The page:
cosponsors fisheries rebuilding flexibility bill
Walter B. Jones, R-N.C., has joined New Jersey Congressman Frank
Pallone in introducing bipartisan legislation to give federal fisheries
managers increased flexibility in rebuilding U.S. fisheries.
The bill – H.R. 3061, the Flexibility and Access in Rebuilding American
Fisheries Act – was introduced in late September.
H.R. 3061 would amend the Magnuson-Stevens Fishery Management Act to
allow the 10-year time period for rebuilding fisheries to be extended
under certain common-sense circumstances. In allowing such flexibility,
the bill would provide for timely restoration of healthy fisheries
while also preventing fishermen from being put out of business
because of the rigid timelines contained in the Magnuson Act.
The existing statutory 10-year rebuilding deadline is not based on
science and has become increasingly harmful to the livelihoods of
fishermen across the country.
For example, in North Carolina the commercial and recreational black
sea bass fisheries were closed prematurely this year when the annual
catch limits specified in the South Atlantic Council’s 10-year
rebuilding plan were hit.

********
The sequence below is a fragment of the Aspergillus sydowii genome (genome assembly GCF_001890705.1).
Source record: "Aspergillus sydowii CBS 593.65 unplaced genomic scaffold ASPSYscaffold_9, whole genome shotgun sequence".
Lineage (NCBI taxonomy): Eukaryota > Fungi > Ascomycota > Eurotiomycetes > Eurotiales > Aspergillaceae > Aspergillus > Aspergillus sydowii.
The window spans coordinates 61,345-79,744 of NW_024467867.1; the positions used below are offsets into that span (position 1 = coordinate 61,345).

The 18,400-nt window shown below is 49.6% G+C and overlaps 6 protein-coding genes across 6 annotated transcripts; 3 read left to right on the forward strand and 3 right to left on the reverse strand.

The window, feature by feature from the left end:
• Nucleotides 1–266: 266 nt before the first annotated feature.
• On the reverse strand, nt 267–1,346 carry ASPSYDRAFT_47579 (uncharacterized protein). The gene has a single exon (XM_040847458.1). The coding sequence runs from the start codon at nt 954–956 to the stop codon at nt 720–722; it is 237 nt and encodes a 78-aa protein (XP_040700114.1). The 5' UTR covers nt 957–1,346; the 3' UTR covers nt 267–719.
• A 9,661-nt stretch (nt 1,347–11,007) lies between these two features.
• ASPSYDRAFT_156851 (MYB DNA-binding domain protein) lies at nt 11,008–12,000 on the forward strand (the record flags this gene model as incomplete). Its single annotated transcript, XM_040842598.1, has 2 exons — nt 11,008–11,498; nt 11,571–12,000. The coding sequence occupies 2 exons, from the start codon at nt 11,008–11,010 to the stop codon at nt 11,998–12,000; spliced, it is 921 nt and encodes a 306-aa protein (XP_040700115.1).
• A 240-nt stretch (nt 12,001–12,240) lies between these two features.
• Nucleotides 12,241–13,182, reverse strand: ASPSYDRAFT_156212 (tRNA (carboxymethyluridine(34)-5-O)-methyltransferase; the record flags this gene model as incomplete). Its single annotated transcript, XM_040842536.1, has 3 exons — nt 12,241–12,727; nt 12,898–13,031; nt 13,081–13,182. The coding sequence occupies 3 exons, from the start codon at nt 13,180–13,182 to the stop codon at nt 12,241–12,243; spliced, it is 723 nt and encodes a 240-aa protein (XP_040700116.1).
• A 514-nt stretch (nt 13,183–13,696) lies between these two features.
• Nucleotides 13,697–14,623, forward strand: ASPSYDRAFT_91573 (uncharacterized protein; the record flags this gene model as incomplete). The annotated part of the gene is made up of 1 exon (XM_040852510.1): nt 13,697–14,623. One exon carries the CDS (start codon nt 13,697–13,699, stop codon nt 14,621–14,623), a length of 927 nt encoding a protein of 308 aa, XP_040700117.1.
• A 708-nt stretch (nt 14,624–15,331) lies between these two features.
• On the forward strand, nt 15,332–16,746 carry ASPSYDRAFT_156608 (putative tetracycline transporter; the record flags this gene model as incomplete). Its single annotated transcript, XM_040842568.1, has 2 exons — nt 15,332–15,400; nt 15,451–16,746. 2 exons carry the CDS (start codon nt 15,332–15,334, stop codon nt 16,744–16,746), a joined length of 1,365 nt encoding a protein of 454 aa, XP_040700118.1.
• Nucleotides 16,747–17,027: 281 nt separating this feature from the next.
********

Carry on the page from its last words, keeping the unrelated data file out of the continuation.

If H.R. 3061 became law, fisheries managers would have the flexibility
to increase catch limits for species like black sea bass.
Jones is a long-time advocate for rebuilding flexibility, having
introduced the first rebuilding flexibility bill in 2007.
“The Magnuson Act's arbitrary rebuilding schedules are harming
America’s commercial and recreational fishermen and the families,
businesses and communities they support,” Jones said. “In North
Carolina, fishermen’s access to economically important fisheries –
including black sea bass and other fisheries in the snapper-grouper
complex – are being unnecessarily restricted due to the current
rebuilding mandates. Reasonable flexibility can provide much
needed relief while still rebuilding fish stocks.
“I do not understand why in this economy the government would require
rebuilding of a fish stock in 10 years even when that causes widespread
economic dislocation, and when if given a few more years, the fish
stock could be rebuilt with minimal economic hardship to fishermen. The
lack of common sense here is stunning, and North Carolina fishermen
should not have to bear the burden,” Jones said.
H.R. 3061 would allow fisheries managers to extend the 10-year
rebuilding timeline if, among other things:
-The biology of the stock, other environmental conditions, or
management measures under an international agreement in which the
United States participates dictates otherwise.
The cause of the fishery decline is outside the jurisdiction of the
Council or the rebuilding program cannot be effective only by limiting
A substantial change is made to the biomass rebuilding target for the
stock of fish concerned after the rebuilding plan has taken effect.
It is necessary to provide for the sustained participation of fishing
communities or to minimize impacts on such communities, provided there
is evidence that the stock is on a positive rebuilding trend.